During the years when my family did not go to grandma’s house for the holiday, Mother would sometimes prepare the Thanksgiving meal and we would pitch in to help. As her children grew older and we had families of our own, we’d sometimes bring a dish that we prepared at home; creating sort of a pot luck Thanksgiving dinner.

I remember one year when I volunteered to bring the collard greens. What I did not realize after cooking what I thought would be a chef-d’oeuvre, not only were the greens undercooked, they were poorly seasoned. I had failed to add any of the staples for making a delicious pot of southern-style greens. No ham hocks or fatback or smoked neckbones. Minus those cholesterol clogging meats I should have seasoned the greens with table salt, but I didn’t think to do that. Can you say bland?

I don’t remember anyone complaining about the greens during the meal, although some of the suddenly wide-eyed expressions by folks when they began eating them should have been a giveaway. One forkful and everyone around the table knew that those were not my mother’s collard greens. Mother was born and raised in North Carolina, and back in those days, if southern women learned nothing else, they surely learned how to cook. And when it came to cooking collard greens, my mother could burn. She put her foot in it. If you are not familiar with the vernacular, those latter expressions are compliments, meaning mother’s greens were supreme.

After dinner, mother pulled me aside and trying to spare me from hurt feelings; she gently told me, “The greens were okay, but you should have cooked them a little bit longer and added some seasoning.”

That was my first attempt at cooking fresh collards. (Canned and frozen greens were the norm for this busy working mom.) Lesson learned. Do not volunteer to prepare a dish that you’ve never cooked for a family holiday dinner. Since then, thank God, I’ve learned to properly cook and season greens.

Sometimes, after our holiday dinner, we would clear the table, cleaned-up, and enjoy playing Bid Whist. (A note for the uninitiated — Bid Whist, is a card game where bidding partners strive to earn high points to win).

My younger brother was often my partner. Sometimes mom and dad played against us or my sister would be mother’s partner. If other whist-playing relatives, like my Aunt Sarah and Uncle James, were visiting, they would be partners. When there were enough people playing we would play rise and fly. That’s when you lose, and if there are other folks waiting to play, the losing partners get up, and another couple sits down to play.

I cherish those good times.

Unfortunately, as unavoidable as it is, things change, and so do people. Our family Thanksgiving holiday gatherings at my parents’ home ended way too soon. I’ve tried to maintain the tradition with my immediate family including grandchildren with the hope that after I’m dead they will have as many treasurable memories of family holiday gatherings as I have, and the tradition will become part of the family legacy for them as it did for me.

Due in part to PC and sometimes to religious beliefs, Thanksgiving Day, like Christmas and so many other festive occasions, has become a cause célèbre. I see the day as a time for gathering, to be with friends and family. If the history and origins of celebrating Thanksgiving Day bother you, then don’t think of the day as celebrating Thanksgiving. Think of it merely as an opportunity to get together with family and friends, some of whom you may not have seen for years (except at a funeral) and enjoy a good meal. It certainly is a convenient time to have the family gathering on a day when a lot of working people have the time off.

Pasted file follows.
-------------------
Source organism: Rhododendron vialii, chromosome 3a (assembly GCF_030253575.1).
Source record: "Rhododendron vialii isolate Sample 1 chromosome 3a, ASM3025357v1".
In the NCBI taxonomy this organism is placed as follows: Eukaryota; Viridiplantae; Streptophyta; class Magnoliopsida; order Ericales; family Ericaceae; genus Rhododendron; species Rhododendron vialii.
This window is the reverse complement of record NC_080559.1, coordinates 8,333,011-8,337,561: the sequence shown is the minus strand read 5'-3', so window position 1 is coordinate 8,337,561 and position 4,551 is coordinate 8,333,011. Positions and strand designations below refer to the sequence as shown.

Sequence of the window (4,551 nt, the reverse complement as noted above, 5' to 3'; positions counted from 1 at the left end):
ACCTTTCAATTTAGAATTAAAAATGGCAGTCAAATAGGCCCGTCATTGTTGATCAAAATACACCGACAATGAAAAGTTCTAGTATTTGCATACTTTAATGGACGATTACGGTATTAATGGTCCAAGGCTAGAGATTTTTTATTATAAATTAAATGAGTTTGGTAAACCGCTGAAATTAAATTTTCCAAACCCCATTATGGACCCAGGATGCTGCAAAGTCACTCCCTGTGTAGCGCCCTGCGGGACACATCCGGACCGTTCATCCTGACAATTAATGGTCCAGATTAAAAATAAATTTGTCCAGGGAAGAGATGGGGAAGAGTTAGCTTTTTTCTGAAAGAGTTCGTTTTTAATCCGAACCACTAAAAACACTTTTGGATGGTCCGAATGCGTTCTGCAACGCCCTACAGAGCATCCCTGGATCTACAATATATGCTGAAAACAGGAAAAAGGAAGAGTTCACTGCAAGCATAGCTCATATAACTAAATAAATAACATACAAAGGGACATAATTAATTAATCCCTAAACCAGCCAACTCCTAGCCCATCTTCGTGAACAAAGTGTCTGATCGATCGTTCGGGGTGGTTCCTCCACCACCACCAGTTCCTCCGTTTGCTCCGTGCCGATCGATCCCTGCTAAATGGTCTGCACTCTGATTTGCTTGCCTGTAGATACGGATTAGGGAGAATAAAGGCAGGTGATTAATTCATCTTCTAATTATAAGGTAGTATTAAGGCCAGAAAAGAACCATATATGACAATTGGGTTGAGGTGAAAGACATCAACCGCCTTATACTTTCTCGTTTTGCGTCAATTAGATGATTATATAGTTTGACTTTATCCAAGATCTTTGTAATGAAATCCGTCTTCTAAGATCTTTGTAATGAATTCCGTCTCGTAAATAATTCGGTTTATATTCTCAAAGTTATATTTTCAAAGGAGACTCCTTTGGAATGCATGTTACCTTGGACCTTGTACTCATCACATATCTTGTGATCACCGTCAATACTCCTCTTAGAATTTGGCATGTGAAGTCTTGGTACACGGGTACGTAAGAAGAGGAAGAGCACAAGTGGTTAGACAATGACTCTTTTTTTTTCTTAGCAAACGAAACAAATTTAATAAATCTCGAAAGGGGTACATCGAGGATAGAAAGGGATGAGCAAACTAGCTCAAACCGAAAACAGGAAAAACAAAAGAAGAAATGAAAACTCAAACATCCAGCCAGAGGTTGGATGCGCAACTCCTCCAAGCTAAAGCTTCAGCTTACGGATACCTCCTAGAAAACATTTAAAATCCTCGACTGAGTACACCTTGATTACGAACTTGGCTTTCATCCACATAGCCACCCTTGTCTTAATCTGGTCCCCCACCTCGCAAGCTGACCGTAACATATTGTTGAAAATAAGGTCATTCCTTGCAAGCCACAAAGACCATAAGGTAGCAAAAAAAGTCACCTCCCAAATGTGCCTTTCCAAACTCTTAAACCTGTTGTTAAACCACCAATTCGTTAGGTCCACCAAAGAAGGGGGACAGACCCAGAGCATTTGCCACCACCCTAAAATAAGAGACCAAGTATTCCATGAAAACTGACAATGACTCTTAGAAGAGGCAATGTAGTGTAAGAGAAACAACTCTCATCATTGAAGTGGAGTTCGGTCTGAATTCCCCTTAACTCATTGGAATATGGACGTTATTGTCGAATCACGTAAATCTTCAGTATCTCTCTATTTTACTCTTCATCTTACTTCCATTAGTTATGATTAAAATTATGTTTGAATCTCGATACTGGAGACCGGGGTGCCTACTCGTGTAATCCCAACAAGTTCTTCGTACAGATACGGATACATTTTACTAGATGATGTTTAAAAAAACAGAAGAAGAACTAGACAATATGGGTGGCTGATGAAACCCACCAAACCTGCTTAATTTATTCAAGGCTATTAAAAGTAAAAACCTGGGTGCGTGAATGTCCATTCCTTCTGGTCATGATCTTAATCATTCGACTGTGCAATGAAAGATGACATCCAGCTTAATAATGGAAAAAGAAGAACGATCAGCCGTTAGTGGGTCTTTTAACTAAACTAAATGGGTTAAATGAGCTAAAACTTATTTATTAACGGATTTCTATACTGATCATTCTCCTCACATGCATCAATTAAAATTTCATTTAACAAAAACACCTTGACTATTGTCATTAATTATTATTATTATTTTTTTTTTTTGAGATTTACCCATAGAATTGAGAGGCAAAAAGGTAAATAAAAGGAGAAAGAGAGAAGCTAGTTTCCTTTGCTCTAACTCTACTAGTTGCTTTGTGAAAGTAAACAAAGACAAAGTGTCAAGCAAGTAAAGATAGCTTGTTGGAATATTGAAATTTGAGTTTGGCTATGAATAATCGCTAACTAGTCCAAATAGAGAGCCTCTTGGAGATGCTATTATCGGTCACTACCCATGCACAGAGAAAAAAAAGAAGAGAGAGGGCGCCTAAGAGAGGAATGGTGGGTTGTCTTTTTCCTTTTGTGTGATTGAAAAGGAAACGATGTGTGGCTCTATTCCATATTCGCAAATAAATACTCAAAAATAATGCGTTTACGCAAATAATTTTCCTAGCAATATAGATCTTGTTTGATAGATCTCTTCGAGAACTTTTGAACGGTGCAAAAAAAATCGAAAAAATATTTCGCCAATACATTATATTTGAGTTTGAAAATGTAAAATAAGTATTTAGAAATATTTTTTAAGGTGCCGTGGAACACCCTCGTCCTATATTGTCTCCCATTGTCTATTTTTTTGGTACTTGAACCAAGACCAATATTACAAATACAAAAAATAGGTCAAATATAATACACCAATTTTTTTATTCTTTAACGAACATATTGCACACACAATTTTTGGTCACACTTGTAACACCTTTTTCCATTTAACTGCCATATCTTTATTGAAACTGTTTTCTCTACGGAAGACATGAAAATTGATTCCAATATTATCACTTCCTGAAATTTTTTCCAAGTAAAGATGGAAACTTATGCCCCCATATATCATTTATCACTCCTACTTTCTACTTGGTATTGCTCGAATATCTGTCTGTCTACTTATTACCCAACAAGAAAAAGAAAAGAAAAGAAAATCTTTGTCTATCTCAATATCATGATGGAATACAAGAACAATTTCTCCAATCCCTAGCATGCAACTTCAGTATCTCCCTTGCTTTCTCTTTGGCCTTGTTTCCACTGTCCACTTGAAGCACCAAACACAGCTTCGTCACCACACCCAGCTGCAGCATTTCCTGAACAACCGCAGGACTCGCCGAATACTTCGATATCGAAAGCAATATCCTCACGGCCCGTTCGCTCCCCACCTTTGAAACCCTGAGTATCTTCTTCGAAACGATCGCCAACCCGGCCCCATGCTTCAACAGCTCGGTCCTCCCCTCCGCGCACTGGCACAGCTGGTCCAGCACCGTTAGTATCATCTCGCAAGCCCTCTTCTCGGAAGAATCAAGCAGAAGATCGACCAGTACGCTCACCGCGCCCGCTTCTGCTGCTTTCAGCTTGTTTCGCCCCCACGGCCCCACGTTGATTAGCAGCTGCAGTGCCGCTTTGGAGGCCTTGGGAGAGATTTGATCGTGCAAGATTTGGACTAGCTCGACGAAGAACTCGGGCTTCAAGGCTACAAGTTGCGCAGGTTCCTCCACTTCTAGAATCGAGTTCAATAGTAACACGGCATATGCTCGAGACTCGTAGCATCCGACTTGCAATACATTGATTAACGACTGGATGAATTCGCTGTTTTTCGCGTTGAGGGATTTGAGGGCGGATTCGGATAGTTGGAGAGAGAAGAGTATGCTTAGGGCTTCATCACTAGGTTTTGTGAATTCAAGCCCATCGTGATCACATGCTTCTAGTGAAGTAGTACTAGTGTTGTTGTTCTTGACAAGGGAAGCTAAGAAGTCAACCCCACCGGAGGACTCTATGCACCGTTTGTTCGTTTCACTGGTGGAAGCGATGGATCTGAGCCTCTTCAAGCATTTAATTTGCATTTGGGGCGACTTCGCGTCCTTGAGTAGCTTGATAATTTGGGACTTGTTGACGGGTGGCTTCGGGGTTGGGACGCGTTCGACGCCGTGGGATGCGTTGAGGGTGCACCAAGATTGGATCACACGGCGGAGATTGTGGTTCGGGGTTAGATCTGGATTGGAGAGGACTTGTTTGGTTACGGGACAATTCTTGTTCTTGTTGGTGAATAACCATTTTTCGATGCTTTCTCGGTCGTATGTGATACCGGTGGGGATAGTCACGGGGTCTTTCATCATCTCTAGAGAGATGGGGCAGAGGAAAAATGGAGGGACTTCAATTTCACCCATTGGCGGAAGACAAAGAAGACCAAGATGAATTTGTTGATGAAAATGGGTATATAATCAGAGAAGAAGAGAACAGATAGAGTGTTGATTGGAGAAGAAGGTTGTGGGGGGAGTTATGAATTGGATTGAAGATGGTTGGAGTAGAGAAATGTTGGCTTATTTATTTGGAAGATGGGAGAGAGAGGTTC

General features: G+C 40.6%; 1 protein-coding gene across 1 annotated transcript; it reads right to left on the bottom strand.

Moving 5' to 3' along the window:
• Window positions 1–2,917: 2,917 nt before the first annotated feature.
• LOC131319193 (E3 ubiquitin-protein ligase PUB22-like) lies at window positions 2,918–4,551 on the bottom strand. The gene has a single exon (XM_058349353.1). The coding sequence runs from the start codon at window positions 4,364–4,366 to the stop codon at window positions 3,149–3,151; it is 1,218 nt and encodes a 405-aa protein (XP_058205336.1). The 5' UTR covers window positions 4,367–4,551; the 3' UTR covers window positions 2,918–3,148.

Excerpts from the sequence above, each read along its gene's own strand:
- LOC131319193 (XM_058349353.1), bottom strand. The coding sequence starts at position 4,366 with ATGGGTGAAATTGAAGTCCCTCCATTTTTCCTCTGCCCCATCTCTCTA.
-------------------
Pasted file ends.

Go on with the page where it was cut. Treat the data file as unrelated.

Life is short. IMHO sometimes, we need to temporarily set aside our convictions and seize the opportunity to enjoy spending time with those we love because opportunities don’t last. We never know if a loved one that we spend time with today may be gone tomorrow. A missed opportunity can sometimes be a huge regret.

I don’t wait for a particular day to acknowledge things for which I am thankful. I am thankful every minute of every day. I am thankful for my family and friends, including my blog and Facebook friends. Some of my online friends are people who I’ve known for much of my life. Perhaps we met in grade school or grew up together in the old neighborhood. We were friends long before there was social media. And some of the friends who I’ve met online, I’ve known them long enough now to consider them to be genuine friends. They are friends with whom I occasionally talk on the phone, and sometimes exchange birthday cards, email messages, or notes. I am thankful for real friends and also for good neighbors.

I am thankful for good health. I am thankful every day of my life.

0 Comments

Pushing Up Daisies

I’m sitting here thinking about putting a light spin on what is a dark part of every one of our lives. It’s something that no one wants to discuss. That unwelcome visitor that everyone knows is coming who makes us want to snatch the welcome mat from in front of our door. That one-way trip that we will all take eventually whether we want to go or not. That journey to the valley of death.

Since I’ve got more years behind me than before me, I’ve been giving the subject a lot of thought. Certainly, after I fall into the big sleep, I won’t have a say over anything concerning my former self, so I am herein expressing my last wishes for funeral and burial.

Before I continue with details, let me reiterate what I have often said – that I hate attending funerals and avoid them when I can. But as we all know there is one funeral that we won’t miss. Our own.